Which Songs Have Van Halen Played the Most in Concert?

TopicsAll ForumsGeneralVan Halen NewsWhich Songs Have Van Halen Played the Most in Concert?

This topic has 1 voice, contains 0 replies, and was last updated by  ron 290 days ago.

May 22, 2020 at 9:26 am Quote #61845



Which Songs Have Van Halen Played the Most in Concert?
Matthew Wilkening
May 21, 2020

Counting down the songs Van Halen has played the most in concert offers an interesting perspective on the band’s two distinct main eras.

Songs from the band’s early years with original singer David Lee Roth dominate the ranking. But Sammy Hagar earns more spots than you might expect, sometimes even with songs that come from his solo career. Even Gary Cherone’s brief time in the band affected how high certain songs wind up on the chart.

Seventeen of the 25 songs Van Halen have performed most frequently are taken from the six albums they recorded with Roth between 1978 and 1984, including 14 originals and three covers. Another five come from the four records they released with Hagar over the next 10 years; three more were drawn from Hagar’s solo career.

Unsurprisingly, nothing from 1998′s Van Halen III, the band’s only album with third singer Cherone, made the list. But the 86 shows he played with the band add an extra and occasionally unexpected boost to the totals for several Roth- and Hagar-era songs. Set lists from the Hagar years had even more impact on the fate of several Roth songs. You’d expect Van Halen’s lone No. 1 single “Jump” to be the most played song from the band’s 1984 album, but Hagar’s early and continued support of “Panama” flips that race on its head.

The song counts are courtesy of Setlist.fm and represent Van Halen’s live appearances through their 2015 North American tour. Guitar, bass and drum solos are not included in the ranking unless they boast an actual song title.

25. “I Can’t Drive 55″ (304)
Sammy Hagar’s career-defining anthem “I Can’t Drive 55″ was barely a year old when he joined Van Halen. The song’s momentum and popularity could not be denied, so Van Halen kept it in their set lists throughout Hagar’s original decade-long tenure with the group, though it was left behind when he came back for an ill-fated reunion tour in 2004.

24 (Tie). “Little Guitars” (310)
One of only a handful of new original songs on 1982′s hastily assembled ‘Diver Down,’ “Little Guitars” has raced up this chart in the 2000s. The 2007 return of Roth brought the unexpectedly sincere and sweet track back into the show, where it has remained for two of their three new-century tours.

24 (Tie). “Feel Your Love Tonight” (310)
Seven of the 11 songs on Van Halen’s 1978 debut album have earned a spot on this list, and if Eddie Van Halen’s guitar solo “Eruption” was credited as a stand-alone track, that number would be eight. The importance of Michael Anthony’s background vocals are on full display here, as he punctuates every one of Roth’s verses and serves as a near-equal partner on the choruses.

22. “Dreams” (313)
The second single from 1986′s ’5150′ is the first of five songs from the “Van Hagar” era to appear on this list. Depending on your perspective, this is also either the textbook example of a song that could not or would not happened if Roth had remained in the band. Hagar’s fans will contend that Roth could never hit those soaring high notes so smoothly, while Roth’s fans would counter by asking exactly why the world’s greatest hard-rock guitarist wanted to pretend he was the keyboard player in Journey.

21. “Eagles Fly” (328)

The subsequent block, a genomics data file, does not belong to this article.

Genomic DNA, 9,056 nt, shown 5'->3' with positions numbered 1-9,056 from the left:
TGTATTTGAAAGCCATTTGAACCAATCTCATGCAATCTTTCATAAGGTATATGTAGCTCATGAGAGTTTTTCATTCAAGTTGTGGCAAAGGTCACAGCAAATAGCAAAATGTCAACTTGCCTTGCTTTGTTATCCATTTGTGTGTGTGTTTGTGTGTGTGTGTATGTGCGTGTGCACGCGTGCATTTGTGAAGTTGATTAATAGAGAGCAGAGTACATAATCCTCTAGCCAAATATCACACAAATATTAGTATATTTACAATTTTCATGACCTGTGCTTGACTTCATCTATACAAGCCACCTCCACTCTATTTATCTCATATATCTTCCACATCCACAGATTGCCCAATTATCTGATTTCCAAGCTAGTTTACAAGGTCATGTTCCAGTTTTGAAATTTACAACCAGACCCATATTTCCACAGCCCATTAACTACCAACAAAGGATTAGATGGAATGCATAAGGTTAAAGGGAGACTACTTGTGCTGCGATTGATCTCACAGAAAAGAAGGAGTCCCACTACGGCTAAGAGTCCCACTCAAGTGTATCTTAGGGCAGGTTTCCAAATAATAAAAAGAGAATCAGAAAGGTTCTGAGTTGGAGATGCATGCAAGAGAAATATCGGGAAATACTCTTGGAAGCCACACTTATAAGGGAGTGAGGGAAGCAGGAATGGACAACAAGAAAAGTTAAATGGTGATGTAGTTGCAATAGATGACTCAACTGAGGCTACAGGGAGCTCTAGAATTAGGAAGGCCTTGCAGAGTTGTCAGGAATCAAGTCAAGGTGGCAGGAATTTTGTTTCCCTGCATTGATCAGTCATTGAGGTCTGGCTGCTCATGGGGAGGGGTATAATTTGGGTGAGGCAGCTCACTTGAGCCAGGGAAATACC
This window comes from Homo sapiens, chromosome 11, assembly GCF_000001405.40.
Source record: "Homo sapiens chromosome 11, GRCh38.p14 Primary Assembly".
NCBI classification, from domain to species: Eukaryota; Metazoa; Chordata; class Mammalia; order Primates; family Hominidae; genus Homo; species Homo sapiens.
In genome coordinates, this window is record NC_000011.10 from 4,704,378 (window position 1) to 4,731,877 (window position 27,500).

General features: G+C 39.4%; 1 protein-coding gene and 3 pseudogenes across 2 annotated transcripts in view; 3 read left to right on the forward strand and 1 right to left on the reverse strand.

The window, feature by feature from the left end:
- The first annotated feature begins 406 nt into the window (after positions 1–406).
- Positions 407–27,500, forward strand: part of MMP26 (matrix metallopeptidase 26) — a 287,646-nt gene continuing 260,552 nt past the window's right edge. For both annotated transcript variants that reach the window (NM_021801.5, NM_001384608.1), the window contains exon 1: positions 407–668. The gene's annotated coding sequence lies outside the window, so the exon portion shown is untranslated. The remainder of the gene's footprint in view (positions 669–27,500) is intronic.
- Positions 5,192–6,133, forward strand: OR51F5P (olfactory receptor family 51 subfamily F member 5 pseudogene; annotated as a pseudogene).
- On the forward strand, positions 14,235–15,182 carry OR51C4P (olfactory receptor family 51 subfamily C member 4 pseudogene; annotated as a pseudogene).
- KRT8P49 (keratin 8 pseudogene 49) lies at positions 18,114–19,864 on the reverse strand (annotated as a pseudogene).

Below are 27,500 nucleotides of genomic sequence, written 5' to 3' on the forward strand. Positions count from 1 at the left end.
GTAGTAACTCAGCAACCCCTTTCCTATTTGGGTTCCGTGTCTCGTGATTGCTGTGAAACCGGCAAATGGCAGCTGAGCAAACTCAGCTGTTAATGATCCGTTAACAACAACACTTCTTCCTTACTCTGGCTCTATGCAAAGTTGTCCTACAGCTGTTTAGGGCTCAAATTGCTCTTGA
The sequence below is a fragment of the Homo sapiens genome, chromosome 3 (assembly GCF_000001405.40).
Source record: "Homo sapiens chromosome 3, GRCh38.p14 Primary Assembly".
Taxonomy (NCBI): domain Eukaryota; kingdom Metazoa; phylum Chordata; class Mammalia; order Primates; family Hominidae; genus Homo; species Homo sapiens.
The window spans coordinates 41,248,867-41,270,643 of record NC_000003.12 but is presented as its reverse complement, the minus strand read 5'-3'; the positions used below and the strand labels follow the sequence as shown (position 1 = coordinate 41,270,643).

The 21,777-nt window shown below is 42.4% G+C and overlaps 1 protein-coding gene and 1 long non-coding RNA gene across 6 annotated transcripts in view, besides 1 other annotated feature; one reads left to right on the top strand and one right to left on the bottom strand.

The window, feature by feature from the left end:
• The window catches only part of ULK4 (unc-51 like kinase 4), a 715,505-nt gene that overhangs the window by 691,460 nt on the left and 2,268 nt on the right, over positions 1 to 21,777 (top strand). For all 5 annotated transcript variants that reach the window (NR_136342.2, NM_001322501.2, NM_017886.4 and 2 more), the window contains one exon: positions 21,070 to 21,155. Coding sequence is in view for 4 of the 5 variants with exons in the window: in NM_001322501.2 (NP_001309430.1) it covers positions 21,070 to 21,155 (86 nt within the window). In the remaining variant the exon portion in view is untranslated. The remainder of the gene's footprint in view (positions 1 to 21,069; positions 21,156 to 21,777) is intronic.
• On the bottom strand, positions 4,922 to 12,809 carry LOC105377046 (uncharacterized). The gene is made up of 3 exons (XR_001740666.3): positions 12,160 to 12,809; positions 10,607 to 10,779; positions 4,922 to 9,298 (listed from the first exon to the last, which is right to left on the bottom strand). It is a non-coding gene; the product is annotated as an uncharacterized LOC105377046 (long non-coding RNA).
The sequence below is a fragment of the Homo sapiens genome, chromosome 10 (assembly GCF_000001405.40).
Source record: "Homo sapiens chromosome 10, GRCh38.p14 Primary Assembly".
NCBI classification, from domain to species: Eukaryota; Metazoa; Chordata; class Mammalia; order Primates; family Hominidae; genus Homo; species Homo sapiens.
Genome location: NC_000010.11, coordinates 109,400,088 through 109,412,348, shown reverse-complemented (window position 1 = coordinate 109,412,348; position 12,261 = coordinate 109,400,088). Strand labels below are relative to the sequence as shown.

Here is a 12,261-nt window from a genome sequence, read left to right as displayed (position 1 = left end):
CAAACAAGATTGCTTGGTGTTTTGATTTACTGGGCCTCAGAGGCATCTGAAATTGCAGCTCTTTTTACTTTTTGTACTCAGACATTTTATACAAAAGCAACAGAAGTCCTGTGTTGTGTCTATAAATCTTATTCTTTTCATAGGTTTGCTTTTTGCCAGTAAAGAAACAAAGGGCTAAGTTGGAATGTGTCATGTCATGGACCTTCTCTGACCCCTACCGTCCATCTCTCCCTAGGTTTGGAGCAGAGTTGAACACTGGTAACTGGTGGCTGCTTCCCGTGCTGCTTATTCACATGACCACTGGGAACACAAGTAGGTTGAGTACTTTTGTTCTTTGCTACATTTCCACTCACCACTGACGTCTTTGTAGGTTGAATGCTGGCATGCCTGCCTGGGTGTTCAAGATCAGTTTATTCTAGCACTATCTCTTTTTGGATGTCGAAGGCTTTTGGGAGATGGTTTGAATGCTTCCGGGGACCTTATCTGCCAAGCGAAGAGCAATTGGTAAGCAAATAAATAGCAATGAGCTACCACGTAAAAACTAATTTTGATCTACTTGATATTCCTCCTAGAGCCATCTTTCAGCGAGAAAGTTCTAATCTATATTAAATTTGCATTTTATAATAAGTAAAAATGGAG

In order to break his recording contract and join Van Halen, Hagar had to promise to make one more album for his record label. Because his bandmates already took extended bass, drum and guitar showcases every night, Hagar would instead perform an acoustic version of this song from that farewell album as his solo spotlight.

20. “Bottoms Up!” (331)
Frequently used as the encore number on Van Halen’s 1978 tour, “Bottoms Up!” is one of three songs from ‘Van Halen II’ to make this list. That ties the album in second place alongside ’5150.’ They stand just ahead of “Women and Children First,” “1984″ and “Diver Down,” which each place two songs on this list.

19. “Oh, Pretty Woman” (341)
After releasing four albums in as many years, and touring all over the world practically every second in between, Van Halen wanted a break. So, they agreed to record a stand-alone cover of Roy Orbison’s “Oh, Pretty Woman” to get their label off their back for a few months. The plan backfired when the song became an unexpected big hit and the label forced the band to quickly assemble a corresponding album. Frustrated by this loss of control, Eddie Van Halen built a recording studio at his house and vowed to fail or succeed with his own material from that point on. This move yielded the band’s next big step forward with the ’1984′ album, but it also kicked off a turf war that contributed to Roth’s departure.

18. “Right Now” (345)
After releasing three increasingly keyboard-heavy albums to close out the ’80s, Van Halen went back to basic hard-rock guitar on 1991′s ‘For Unlawful Carnal Knowledge’ … with one exception. The album’s big hit single was a piano-based anthem, made even more popular by an innovative, text-heavy video. While the group had previously performed the keyboards live on songs like “Jump” and “Love Walks In,” they performed “Right Now” with the help of backing tapes, to allow Eddie Van Halen to focus on his guitar parts.

17. “There’s Only One Way to Rock” (387)
Hagar’s 1982 solo celebration of all things “rawk” earned itself more Van Halen stage time than “I Can’t Drive 55″ by serving as the home for a nightly guitar duel between himself and Eddie Van Halen. You might picture Hagar putting on a Washington Generals jersey before each match, but Van Halen was always quick to praise his bandmate’s playing. “He gets the point across very well,” he said of Hagar in a 1987 ‘Guitar World’ interview. “He’s a soulful player.”

16. “When It’s Love” (388)
The only entry on this list from 1988′s ‘OU812′ may also be Van Halen’s most traditional power ballad, right down to the ending “nah nah nah”s. It was the second biggest chart hit of the “Van Hagar” era, receiving an extra boost on this list by being performed nightly on the band’s only tour with their third singer, Gary Cherone.